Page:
The Biden economy is a disaster.
In a note to clients, JPMorgan strategists gave their thoughts on the state of the economy.
There might be no way to avoid a recession.
They said, “The Fed is facing a difficult task on Wednesday, but it is likely already past the point of no return…a soft landing now looks unlikely, with the airplane in a tailspin (lack of market confidence) and engines about to turn off (bank lending).”
Earlier this month, Goldman Sachs boosted its recession odds.
A series of banking crises this month headlined by the failure of Silicon Valley Bank has forced analysts from multiple banks, including JPMorgan Chase, to rewrite their recession forecasts from scratch, as months of small victories against inflation and a relatively strong economy were potentially swept away in under two weeks.
Even if the government and the private sector are able to successfully contain contagion from the bank collapses spreading through the economy, the failures may still lead to lasting damage for the U.S. financial system. Some banks are teetering on the edge in Europe and the U.S., while jittery markets and the promise of stricter regulation could lead to a credit crunch—a steep decline in banks’ willingness to lend caused by a lack of funds.
The analysts referred to current challenges as a possible “Minsky moment,” named after the American economist Hyman Minsky, who famously predicted that extended bull markets naturally end in epic and monumental collapses. A Minsky moment happens when the inevitable check comes due and the house of cards finally falls down. JPMorgan analysts wrote our Minsky moment is nearing as the past few weeks alone have seen a number of economic and geopolitical threats to the world, including banking crises on both sides of the Atlantic, China striking a new diplomatic deal with Saudi Arabia and Iran, and Chinese President Xi Jinping’s high-profile trip to Moscow and visit with sanctioned Russian counterpart Vladimir Putin, who was recently issued an international arrest warrant for war crimes committed in Ukraine.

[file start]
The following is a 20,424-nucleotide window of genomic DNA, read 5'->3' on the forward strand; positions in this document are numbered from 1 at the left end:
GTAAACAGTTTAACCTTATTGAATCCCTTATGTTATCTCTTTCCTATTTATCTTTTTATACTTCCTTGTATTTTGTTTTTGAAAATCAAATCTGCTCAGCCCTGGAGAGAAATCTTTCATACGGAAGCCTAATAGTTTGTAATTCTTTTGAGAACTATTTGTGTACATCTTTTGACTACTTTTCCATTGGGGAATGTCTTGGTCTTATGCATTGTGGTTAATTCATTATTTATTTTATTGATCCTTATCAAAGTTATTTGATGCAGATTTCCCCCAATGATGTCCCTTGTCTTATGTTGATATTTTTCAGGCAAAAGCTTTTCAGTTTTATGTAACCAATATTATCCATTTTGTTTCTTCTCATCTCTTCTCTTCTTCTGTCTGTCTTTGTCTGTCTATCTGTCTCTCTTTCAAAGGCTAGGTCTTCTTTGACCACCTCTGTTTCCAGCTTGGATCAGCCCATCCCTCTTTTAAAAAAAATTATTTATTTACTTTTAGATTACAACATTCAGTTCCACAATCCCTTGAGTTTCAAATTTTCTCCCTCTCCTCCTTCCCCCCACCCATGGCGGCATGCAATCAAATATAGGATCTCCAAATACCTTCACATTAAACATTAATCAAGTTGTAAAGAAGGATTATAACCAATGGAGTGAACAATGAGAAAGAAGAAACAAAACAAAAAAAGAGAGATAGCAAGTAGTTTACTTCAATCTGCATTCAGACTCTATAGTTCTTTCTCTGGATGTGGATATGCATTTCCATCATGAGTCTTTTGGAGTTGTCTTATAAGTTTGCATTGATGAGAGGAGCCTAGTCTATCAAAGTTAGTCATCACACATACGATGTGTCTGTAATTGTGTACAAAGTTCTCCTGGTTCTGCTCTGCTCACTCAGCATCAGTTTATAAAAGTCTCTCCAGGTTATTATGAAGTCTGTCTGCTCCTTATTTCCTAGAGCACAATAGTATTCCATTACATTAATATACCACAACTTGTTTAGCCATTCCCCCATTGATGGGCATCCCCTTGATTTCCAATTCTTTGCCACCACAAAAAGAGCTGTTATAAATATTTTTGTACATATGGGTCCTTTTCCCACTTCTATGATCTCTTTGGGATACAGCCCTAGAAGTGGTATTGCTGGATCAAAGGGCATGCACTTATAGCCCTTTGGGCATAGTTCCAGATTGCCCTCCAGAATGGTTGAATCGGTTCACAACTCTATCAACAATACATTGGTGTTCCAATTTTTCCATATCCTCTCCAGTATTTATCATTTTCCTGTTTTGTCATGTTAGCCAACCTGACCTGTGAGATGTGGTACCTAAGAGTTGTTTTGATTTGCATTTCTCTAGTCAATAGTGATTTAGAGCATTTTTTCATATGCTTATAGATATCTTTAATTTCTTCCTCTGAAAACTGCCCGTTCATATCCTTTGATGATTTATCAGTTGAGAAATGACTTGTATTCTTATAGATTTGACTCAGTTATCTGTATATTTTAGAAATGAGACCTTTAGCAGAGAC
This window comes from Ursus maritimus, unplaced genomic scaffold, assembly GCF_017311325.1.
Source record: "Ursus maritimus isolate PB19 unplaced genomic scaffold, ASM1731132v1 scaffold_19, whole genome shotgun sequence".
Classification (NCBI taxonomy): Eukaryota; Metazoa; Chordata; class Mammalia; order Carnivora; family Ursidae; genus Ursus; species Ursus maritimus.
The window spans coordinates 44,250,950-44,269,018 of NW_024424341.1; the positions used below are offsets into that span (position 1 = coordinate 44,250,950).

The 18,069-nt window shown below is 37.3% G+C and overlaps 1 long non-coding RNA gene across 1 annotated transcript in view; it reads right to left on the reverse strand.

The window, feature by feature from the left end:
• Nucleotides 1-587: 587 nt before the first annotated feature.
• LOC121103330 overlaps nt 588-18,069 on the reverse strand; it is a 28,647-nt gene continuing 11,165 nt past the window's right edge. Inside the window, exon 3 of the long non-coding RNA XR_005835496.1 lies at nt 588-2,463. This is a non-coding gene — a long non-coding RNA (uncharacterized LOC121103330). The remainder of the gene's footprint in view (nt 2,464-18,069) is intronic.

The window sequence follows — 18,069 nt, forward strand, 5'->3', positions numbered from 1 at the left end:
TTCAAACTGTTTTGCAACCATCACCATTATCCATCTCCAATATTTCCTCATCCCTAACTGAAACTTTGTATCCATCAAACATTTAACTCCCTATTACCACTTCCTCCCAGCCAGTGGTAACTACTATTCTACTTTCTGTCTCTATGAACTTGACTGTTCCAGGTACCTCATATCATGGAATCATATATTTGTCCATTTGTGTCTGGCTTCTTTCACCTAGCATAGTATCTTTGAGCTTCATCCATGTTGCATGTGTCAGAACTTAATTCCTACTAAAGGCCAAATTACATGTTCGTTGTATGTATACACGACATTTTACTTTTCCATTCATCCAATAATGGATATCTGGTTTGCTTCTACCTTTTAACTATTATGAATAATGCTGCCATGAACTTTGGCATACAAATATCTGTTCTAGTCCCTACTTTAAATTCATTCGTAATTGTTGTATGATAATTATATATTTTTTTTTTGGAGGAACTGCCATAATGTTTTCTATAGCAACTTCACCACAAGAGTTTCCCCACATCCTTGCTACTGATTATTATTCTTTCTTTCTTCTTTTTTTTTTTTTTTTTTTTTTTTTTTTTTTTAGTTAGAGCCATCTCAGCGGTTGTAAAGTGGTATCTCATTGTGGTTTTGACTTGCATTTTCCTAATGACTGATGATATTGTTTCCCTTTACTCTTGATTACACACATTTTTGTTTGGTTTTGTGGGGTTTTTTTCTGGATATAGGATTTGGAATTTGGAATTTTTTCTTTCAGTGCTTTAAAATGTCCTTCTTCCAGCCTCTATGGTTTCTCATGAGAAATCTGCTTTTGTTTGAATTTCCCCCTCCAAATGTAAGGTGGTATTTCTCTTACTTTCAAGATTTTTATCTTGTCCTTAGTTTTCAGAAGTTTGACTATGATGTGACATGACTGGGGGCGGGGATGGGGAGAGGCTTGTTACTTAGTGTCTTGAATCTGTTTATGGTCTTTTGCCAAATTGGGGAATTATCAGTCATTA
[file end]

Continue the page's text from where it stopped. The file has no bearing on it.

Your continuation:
JPMorgan isn’t the only major bank to have downgraded its economic forecasts in recent weeks; Goldman Sachs also told clients last week the banking crisis could deliver a severe blow to U.S. economic growth. And former Treasury Secretary Larry Summers has warned multiple times in recent months even before the banking crisis that the economy could be headed for a “Wile E. Coyote moment,” having already run off a cliff edge but still blissfully unaware of the sudden crash about to happen.
JPMorgan strategists led by Marko Kolanovic, the bank’s chief global markets strategist, wrote in a message to clients Monday, “The Fed is facing a difficult task on Wednesday, but it is likely already past the point of no return.”
He continued, “a soft landing now looks unlikely, with the airplane in a tailspin (lack of market confidence) and engines about to turn off (bank lending).”
Benjamin Tal, the deputy chief economist at CIBC Capital Markets, said the chance of a recession in the United States and Canada has risen notably over the past two weeks.
The note from JPMorgan came out before the Federal Reserve met Wednesday.
The Federal Reserve ended up raising rates by 25 basis points.
The Federal Reserve on Wednesday enacted a quarter percentage point interest rate increase, expressing caution about the recent banking crisis and indicating that hikes are nearing an end.
Along with its ninth hike since March 2022, the rate-setting Federal Open Market Committee noted that future increases are not assured and will depend largely on incoming data.
“The U.S. banking system is sound and resilient,” the committee said. “Recent developments are likely to result in tighter credit conditions for households and businesses and to weigh on economic activity, hiring, and inflation. The extent of these effects is uncertain. The Committee remains highly attentive to inflation risks.“
The increase takes the benchmark federal funds rate to a target range between 4.75%-5%. The rate sets what banks charge each other for overnight lending but feeds through to a multitude of consumer debt like mortgages, auto loans and credit cards.
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